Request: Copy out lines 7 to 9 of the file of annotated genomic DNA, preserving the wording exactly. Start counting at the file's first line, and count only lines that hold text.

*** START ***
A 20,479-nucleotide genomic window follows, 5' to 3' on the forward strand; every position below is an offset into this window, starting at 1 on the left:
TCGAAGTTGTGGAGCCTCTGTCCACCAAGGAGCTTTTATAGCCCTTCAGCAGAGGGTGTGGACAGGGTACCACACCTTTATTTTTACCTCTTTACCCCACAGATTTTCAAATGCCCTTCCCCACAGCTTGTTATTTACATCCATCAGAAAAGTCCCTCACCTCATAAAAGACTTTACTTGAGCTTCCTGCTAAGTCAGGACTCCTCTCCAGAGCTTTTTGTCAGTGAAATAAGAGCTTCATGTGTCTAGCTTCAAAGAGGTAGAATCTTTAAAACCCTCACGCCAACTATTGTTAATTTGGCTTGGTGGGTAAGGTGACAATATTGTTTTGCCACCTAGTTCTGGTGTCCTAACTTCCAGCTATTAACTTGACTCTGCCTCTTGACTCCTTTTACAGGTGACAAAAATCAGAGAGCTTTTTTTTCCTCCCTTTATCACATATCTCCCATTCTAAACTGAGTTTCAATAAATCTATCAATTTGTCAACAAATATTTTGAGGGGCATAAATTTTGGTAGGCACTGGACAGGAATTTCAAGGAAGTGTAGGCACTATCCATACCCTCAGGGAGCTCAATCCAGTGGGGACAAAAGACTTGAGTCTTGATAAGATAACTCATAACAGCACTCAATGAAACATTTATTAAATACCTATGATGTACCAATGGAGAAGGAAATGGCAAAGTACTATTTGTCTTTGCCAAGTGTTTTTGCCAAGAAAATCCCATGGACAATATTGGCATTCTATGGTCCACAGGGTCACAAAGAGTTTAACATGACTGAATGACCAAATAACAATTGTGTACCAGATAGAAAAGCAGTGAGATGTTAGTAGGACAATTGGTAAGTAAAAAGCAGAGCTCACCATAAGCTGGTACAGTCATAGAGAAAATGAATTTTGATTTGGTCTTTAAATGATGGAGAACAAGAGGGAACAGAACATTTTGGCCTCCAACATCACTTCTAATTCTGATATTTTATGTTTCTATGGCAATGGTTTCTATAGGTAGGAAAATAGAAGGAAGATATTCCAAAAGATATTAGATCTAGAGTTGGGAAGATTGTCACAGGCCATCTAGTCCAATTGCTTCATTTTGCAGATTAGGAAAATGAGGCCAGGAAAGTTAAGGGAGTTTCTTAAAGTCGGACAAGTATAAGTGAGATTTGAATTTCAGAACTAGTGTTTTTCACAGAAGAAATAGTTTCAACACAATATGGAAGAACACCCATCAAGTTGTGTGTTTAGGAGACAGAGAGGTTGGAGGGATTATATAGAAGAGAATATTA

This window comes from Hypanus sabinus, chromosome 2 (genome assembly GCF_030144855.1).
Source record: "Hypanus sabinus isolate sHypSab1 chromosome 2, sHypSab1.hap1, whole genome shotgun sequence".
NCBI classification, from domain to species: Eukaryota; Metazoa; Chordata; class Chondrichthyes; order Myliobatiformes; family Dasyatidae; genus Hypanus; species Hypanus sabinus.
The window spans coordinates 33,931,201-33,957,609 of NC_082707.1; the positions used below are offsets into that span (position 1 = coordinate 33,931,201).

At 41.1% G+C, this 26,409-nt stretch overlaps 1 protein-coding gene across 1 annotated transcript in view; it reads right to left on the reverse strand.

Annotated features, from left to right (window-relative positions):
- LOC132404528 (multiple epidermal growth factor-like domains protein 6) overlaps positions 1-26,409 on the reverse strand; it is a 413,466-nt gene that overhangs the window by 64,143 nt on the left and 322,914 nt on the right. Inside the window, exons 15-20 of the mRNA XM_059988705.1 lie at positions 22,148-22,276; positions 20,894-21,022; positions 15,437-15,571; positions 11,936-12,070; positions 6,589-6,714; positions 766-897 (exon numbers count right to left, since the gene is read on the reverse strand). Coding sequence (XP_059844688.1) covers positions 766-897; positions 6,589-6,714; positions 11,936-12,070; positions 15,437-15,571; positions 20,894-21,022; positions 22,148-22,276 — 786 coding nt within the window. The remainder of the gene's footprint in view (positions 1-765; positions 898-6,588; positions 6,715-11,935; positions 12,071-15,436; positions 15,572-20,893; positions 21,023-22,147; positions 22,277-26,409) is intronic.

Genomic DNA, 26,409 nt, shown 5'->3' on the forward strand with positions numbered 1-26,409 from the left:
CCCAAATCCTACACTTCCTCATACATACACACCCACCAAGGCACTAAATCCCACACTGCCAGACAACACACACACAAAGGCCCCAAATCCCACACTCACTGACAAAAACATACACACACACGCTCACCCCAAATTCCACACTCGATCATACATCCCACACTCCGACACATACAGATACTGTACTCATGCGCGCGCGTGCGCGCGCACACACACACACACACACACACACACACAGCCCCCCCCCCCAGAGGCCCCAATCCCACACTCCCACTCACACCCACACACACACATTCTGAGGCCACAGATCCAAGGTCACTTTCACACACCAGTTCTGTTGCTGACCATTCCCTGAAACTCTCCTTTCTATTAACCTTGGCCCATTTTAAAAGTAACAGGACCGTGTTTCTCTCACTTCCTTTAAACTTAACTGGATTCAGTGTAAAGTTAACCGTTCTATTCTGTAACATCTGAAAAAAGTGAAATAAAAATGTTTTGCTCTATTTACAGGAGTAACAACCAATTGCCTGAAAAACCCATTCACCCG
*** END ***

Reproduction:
At 41.1% G+C, this 26,409-nt stretch overlaps 1 protein-coding gene across 1 annotated transcript in view; it reads right to left on the reverse strand.

Annotated features, from left to right (window-relative positions):
- LOC132404528 (multiple epidermal growth factor-like domains protein 6) overlaps positions 1-26,409 on the reverse strand; it is a 413,466-nt gene that overhangs the window by 64,143 nt on the left and 322,914 nt on the right. Inside the window, exons 15-20 of the mRNA XM_059988705.1 lie at positions 22,148-22,276; positions 20,894-21,022; positions 15,437-15,571; positions 11,936-12,070; positions 6,589-6,714; positions 766-897 (exon numbers count right to left, since the gene is read on the reverse strand). Coding sequence (XP_059844688.1) covers positions 766-897; positions 6,589-6,714; positions 11,936-12,070; positions 15,437-15,571; positions 20,894-21,022; positions 22,148-22,276 — 786 coding nt within the window. The remainder of the gene's footprint in view (positions 1-765; positions 898-6,588; positions 6,715-11,935; positions 12,071-15,436; positions 15,572-20,893; positions 21,023-22,147; positions 22,277-26,409) is intronic.